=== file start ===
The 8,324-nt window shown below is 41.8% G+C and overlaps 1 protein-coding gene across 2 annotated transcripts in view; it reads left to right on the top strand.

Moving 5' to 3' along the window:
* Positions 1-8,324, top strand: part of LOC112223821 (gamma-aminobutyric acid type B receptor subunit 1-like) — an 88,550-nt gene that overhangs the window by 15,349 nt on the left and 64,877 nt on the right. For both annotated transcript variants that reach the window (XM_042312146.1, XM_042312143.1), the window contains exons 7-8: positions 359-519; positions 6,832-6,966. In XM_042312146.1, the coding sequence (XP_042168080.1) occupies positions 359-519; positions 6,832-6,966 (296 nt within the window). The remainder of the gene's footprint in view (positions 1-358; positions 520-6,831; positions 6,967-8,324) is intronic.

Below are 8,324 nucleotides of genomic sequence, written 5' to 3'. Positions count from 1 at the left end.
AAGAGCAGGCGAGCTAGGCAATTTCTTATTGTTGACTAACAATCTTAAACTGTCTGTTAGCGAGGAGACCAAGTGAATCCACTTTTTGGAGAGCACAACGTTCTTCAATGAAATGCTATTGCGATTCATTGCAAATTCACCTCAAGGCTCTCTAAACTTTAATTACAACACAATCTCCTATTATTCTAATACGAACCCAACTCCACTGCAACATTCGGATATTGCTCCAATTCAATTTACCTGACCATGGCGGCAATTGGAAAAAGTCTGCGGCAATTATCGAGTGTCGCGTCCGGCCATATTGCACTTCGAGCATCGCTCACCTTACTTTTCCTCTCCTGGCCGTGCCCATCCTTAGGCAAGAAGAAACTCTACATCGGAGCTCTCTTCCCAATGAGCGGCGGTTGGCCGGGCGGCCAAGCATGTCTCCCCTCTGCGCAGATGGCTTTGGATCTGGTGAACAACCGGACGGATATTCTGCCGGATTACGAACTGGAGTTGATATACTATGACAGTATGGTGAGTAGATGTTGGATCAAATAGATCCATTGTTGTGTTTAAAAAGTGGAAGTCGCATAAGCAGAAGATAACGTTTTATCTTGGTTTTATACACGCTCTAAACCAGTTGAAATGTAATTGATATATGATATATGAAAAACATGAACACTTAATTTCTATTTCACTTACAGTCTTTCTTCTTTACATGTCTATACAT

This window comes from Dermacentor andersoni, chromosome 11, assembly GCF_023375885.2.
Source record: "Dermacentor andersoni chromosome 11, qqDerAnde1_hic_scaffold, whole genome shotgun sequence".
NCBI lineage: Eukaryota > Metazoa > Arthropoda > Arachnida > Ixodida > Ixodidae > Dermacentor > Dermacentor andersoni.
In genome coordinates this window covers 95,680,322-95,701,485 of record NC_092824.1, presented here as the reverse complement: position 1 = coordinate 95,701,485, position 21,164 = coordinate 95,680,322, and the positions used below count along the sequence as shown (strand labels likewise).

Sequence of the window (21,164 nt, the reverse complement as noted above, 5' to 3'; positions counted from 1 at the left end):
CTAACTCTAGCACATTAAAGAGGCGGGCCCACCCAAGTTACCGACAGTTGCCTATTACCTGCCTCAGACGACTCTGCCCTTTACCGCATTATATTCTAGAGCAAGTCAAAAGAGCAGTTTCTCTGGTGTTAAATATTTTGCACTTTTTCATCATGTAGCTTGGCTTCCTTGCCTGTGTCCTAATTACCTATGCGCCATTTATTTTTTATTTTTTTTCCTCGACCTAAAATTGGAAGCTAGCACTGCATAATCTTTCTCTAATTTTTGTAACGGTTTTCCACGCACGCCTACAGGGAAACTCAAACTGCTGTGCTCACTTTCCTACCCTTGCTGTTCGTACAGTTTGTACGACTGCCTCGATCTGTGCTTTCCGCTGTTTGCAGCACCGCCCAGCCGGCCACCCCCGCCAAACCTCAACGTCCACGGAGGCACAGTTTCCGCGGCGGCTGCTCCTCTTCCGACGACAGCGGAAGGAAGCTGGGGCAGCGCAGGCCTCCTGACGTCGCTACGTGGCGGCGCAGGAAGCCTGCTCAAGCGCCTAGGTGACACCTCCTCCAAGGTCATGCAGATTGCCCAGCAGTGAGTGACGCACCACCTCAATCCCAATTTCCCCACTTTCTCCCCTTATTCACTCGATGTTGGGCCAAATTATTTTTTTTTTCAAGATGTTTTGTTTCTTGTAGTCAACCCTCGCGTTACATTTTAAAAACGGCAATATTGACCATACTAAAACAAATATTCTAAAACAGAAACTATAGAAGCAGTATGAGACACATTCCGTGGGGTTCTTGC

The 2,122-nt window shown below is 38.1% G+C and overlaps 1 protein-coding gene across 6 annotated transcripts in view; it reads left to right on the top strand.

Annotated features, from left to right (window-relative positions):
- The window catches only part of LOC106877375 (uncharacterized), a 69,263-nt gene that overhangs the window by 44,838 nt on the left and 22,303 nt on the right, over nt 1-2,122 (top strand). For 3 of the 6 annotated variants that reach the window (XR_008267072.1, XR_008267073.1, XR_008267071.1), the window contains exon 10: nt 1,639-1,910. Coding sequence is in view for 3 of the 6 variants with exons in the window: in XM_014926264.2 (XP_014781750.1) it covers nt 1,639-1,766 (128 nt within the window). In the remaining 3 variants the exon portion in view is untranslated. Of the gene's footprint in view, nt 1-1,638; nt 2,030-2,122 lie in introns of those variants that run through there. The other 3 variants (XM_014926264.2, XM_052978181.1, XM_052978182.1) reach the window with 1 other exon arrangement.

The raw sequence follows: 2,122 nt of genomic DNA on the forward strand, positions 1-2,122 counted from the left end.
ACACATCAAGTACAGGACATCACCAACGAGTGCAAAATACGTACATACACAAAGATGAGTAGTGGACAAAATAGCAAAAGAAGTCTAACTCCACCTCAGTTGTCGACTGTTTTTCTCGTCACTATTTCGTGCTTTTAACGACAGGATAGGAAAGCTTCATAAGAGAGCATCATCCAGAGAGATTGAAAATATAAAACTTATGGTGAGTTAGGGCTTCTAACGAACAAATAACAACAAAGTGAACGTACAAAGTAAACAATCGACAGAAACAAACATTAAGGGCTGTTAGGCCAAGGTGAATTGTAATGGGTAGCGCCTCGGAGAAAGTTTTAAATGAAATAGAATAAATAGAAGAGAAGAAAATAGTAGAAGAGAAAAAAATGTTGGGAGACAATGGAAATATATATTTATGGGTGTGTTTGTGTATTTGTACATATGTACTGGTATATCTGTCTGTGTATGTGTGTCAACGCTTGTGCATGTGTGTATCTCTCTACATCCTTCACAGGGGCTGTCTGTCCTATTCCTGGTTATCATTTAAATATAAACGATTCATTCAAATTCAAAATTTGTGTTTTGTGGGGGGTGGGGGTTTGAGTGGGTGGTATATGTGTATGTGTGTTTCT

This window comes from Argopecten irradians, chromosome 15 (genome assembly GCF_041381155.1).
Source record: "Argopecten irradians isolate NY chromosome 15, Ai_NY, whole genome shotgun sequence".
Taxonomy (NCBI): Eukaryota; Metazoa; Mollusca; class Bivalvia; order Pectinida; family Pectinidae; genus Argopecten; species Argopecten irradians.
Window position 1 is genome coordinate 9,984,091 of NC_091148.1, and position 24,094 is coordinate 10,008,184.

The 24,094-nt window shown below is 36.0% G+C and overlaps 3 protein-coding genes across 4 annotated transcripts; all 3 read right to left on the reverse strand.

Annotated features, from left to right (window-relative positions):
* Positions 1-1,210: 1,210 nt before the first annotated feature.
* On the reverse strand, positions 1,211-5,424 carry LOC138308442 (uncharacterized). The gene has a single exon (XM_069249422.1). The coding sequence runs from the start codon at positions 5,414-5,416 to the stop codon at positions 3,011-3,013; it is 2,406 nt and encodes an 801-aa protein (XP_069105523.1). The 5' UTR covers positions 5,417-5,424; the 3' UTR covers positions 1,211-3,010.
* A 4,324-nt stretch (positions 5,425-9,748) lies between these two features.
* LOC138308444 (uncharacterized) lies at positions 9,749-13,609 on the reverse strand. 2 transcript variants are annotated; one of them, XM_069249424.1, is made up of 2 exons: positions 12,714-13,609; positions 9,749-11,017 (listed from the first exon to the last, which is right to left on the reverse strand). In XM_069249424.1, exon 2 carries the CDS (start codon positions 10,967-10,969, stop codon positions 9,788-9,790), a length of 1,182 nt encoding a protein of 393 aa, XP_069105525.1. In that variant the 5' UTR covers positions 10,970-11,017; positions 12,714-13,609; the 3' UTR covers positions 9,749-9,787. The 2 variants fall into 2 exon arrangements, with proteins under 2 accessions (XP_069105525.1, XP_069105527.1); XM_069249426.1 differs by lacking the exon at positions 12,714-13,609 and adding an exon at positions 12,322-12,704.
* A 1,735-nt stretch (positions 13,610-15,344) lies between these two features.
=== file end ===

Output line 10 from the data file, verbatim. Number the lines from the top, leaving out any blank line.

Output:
Sequence of the window (21,164 nt, the reverse complement as noted above, 5' to 3'; positions counted from 1 at the left end):